30 years of UK wind energy

This year marks the 30th year of wind energy generation in the UK. From 10 turbines in Cornwall, a site now owned by Good Energy, to the recent install of Ørsted’s 1000th, located in the North Sea. Here’s how we got there.

Inforgraphic of wind energy generation with transcript below

Infographic transcript:

All images are done in an illustrative style, with an isometric style.

  • 1991
    [image of 10 wind turbines]
    • 10 wind turbines went live at The Delabole, Cornwall.
    • It was the 1st UK commercial wind turbine farm, owned by two landowners, who opted to use the site for wind over nuclear.
      [image of a nuclear plant with a green circle and white question mark]
    • The site is now owned by Good Energy
      [image of yellow logo circle with good energy]
  • 1990 to 2015
    [image of smart meter illustration with wind turbine in centre, and 21oC marked]
    • Wind generated 185,493 GWhs of electricity in the UK**
  • As of June 2021
    [image depicts a green side with tress and two small turbines on the left, with a blue sea on the right with 6 large turbines]
    • Wind generated over 65,913 GWhs/pa* from 10,961 turbines* across UK’s wind farms.
    • Onshore – 8,669 turbines, 2,582 projects, with power potential of 13,747 MWhs daily
    • Offshore – 2,292 turbines, 39 projects, with power potential of 10,415 MWhs daily
  • Currently, enough energy to power 18,421,994 UK homes* each day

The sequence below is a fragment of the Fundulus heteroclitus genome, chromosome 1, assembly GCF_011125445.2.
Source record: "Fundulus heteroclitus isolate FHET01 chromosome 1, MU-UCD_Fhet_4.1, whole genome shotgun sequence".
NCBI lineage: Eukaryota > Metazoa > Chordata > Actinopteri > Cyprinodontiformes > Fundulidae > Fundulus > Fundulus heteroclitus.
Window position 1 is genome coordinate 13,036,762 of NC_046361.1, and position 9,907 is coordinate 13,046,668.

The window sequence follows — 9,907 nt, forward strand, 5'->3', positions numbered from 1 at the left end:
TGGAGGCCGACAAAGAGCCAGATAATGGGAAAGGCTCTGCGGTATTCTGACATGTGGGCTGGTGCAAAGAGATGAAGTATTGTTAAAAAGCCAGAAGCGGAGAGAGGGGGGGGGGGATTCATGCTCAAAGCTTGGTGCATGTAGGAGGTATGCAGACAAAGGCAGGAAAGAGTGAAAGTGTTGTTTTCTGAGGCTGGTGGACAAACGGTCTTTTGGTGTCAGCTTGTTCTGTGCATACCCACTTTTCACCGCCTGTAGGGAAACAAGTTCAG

[image of small home with green roof, an electrical charging point outside next to a orange car]
  • Over two-thirds *** of all UK homes powered by wind, with a saving of 29.4million tonnes of CO2.
    [image of 18 homes, 12 with green roofs and 6 with grey roofs]
  • Many offshore turbines generate enough power to energise one home with just one rotation.****
    [image of a large turbine in a blue sea on the left, with green-roofed home on the right, with an electrical bolt above it. Next to a smaller turbine and a handful of trees]
  • Turbines in the sea are often much greater in size, while some onshore turbines are generating less than 1MW of energy. This is why offshore, with a third of the turbines, can generate nearly the same energy as their onshore cousins.

Data as of 24/06/21 UK | Copyright BiU Ltd
Good Energy logo used with permission


* Renewable UK, www.renewableuk.com – data does not include wind turbine projects of less than 100kW generation.
** BEIS, Renewable sources used to generate electricity and heat; electricity generated from renewable sources 1990 to 2015 (DUKES 6.1.1)
*** Calculation based on approximately 27 million homes across the UK, 2020.
**** BBC News, Wind turbines: How UK wants to become ‘Saudi Arabia of wind’, www.bbc.co.uk/news/av/science-environment-57519392
– CO2 information is from government data modelling